- The Washington Times - Friday, November 19, 2004

The Illinois Supreme Court yesterday refused to hold firearms manufacturers responsible for Chicago street violence or of knowingly supplying guns to criminals — a decision that could affect the filing of future lawsuits.

The city of Chicago sued 18 gun manufacturers, four distributors and 11 dealers — asserting the firearms industry is liable for causing a “public nuisance” — and demanded $433 million for health care costs and city emergency expenses.

Writing for the court, Justice Rita Garman said the city’s claims are “the result of numerous unforeseeable intervening criminal acts by third parties not under defendant’s control.”

“The mere fact that defendants’ conduct in their plants, offices, and stores puts guns into the stream of commerce does not state a claim for public nuisance,” Justice Garman said. “It is the presence and use of the guns within the City of Chicago that constitutes the alleged nuisance, not the activities at the defendants’ various places of business.”

In refusing to define public nuisance as it relates to weapons, the court expressed a philosophy of judicial restraint. “Any change of this magnitude in the law affecting a highly regulated industry must be the work of the legislature, brought about by the political process, not the work of the courts,” the decision said.

Gun rights advocates hailed the decision as the final defeat of “abusive lawsuits” they say are intended to drive U.S. firearms manufacturers out of business.

“These cases aren’t designed to win,” said Chris Cox, chief lobbyist for the National Rifle Association. “It’s a sinister abuse of the legal system aimed at bankrupting a lawful industry.”

The manufacturers targeted in such lawsuits “also make firearms for police officers and the military,” Mr. Cox said. “Having these companies shut down and jobs sent overseas and then relying on foreign countries to produce military firearms is reckless at best, but unfortunately, that will be the result of these politically motivated lawsuits.”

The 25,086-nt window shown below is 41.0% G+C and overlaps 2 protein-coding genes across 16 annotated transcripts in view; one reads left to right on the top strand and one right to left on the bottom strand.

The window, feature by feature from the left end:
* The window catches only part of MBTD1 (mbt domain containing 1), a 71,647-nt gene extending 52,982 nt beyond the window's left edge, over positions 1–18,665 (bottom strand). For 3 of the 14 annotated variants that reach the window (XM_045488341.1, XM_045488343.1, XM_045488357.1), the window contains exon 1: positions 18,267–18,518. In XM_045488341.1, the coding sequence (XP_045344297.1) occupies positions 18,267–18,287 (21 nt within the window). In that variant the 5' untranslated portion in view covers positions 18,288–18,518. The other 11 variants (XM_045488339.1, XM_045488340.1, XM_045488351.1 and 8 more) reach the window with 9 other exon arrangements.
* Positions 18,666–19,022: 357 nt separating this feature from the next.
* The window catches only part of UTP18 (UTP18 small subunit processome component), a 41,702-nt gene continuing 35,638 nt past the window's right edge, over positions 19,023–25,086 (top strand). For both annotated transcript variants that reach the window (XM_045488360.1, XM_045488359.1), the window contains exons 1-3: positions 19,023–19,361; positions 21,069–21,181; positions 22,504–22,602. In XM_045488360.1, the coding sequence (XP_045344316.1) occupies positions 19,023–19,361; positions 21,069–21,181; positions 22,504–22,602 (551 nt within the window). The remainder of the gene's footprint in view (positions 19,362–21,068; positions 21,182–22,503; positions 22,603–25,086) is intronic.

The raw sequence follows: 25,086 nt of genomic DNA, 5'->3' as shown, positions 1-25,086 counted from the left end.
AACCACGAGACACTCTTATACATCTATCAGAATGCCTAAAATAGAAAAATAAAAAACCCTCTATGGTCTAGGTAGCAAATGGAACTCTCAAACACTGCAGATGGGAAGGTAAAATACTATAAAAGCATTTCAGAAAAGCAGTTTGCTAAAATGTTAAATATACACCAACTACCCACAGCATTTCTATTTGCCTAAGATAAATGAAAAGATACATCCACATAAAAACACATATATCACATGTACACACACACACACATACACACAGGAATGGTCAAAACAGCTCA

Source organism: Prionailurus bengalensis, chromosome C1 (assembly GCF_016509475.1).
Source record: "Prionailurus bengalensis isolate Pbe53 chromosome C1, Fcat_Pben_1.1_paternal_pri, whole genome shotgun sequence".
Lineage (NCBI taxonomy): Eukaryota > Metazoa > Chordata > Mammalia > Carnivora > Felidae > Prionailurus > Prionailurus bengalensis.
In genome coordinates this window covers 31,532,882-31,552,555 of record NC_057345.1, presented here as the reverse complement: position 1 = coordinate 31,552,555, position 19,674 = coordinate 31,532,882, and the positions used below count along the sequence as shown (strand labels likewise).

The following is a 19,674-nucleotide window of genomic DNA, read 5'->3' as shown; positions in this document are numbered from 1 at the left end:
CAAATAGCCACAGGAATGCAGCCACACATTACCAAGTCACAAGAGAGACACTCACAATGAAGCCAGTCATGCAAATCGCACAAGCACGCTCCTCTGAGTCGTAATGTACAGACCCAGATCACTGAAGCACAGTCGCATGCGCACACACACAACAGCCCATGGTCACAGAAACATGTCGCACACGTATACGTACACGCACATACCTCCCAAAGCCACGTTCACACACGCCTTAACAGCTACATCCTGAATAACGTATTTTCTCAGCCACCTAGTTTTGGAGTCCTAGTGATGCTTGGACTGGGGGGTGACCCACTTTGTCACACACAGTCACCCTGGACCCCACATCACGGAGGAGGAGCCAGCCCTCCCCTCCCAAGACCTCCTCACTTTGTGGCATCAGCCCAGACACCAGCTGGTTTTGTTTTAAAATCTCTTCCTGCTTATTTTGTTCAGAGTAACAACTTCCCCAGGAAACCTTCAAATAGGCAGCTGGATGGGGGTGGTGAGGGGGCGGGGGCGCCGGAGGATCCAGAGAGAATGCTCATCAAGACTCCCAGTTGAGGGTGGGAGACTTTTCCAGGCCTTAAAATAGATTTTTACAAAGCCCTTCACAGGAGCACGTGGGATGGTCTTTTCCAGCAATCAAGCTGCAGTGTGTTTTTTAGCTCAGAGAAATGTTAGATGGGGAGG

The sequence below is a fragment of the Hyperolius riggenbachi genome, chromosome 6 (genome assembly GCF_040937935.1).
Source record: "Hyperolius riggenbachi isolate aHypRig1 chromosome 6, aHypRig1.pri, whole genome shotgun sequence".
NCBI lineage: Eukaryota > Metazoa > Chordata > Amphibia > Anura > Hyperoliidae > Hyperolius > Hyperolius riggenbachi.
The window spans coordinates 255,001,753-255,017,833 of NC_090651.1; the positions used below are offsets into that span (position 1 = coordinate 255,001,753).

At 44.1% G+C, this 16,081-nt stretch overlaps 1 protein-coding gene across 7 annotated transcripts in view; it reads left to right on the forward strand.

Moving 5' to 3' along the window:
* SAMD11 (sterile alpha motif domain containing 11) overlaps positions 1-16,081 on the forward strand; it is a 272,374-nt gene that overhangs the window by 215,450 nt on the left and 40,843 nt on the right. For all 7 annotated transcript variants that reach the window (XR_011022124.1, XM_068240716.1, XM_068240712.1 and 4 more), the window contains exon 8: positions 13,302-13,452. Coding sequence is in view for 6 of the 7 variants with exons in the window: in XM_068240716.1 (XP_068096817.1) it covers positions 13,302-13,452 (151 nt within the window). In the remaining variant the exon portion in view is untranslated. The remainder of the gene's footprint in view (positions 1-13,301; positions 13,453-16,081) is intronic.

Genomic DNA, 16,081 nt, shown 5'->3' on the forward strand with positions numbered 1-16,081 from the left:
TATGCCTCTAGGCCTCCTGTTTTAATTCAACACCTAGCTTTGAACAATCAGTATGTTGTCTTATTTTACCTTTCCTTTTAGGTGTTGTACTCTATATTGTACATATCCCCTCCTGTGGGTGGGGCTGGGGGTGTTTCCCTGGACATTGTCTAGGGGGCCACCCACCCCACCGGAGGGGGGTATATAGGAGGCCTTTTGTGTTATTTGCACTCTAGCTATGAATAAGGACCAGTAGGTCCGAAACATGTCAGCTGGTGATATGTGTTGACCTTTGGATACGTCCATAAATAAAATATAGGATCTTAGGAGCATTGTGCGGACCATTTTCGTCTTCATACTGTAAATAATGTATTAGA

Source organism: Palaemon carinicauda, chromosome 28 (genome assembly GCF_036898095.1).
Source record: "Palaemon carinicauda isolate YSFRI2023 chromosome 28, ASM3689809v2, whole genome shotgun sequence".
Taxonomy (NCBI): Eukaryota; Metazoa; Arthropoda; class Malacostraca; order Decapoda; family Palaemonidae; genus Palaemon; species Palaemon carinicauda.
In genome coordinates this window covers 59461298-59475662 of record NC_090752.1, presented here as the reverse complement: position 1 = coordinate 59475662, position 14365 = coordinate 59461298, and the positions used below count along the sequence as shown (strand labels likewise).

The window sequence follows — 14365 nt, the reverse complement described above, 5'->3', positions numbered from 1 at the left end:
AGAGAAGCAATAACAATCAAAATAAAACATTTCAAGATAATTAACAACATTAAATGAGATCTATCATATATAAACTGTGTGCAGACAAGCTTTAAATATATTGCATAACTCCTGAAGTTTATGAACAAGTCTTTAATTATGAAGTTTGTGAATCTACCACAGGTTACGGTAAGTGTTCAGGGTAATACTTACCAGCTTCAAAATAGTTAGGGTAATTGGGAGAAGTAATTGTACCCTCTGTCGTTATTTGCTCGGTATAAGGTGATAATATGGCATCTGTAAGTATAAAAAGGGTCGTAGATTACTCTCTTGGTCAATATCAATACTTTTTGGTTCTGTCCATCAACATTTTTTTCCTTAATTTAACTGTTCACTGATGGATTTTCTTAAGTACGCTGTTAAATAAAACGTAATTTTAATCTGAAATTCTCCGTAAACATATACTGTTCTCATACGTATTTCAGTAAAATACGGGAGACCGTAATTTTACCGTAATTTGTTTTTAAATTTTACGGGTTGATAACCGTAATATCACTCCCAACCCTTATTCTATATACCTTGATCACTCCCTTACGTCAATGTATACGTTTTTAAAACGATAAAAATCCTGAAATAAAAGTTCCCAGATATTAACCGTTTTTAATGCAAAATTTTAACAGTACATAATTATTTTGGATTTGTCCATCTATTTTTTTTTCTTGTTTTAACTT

Similar cases are pending in Ohio, New York, and Indiana, and 28 such lawsuits have been defeated in other states including Louisiana, Connecticut, Florida, New Jersey, Georgia and Pennsylvania, said Alan Gottlieb, founder of the Second Amendment Foundation.

Pro-gun groups are lobbying Congress to pass legislation protecting firearm manufacturers from such lawsuits. The Protection of Lawful Commerce in Arms Act would end liability by manufacturers and sellers of firearms for criminal misuse of lawfully sold weapons.

“Chicago’s case is just the latest example of why Congress must act swiftly to enact common-sense legal reform to end once and for all these predatory suits,” said Lawrence Keane, senior vice president of the National Shooting Sports Foundation.

Yesterday’s state court decision was “very disheartening in this day and age,” Chicago Mayor Richard M. Daley told the Associated Press. “More drug dealers and gangbangers are buying more guns. It has nothing to do with the Constitution, and it has nothing to do with hunters and sportsmen and collectors. It’s a safety issue.”

The Chicago lawsuit was first filed in November 1998 and was dismissed by an Illinois circuit court in April 1999, but that dismissal was overturned by a state appellate court in March 2000.

Chicago sued top firearms manufacturers — including Smith & Wesson, Beretta USA Corp., and Strum Ruger & Co. Inc. —and what the city called a “core group of irresponsible dealers” who attract the business of criminals. The gun industry “intentionally and recklessly causes thousands of illegal firearms to end up in Chicago,” the city said.

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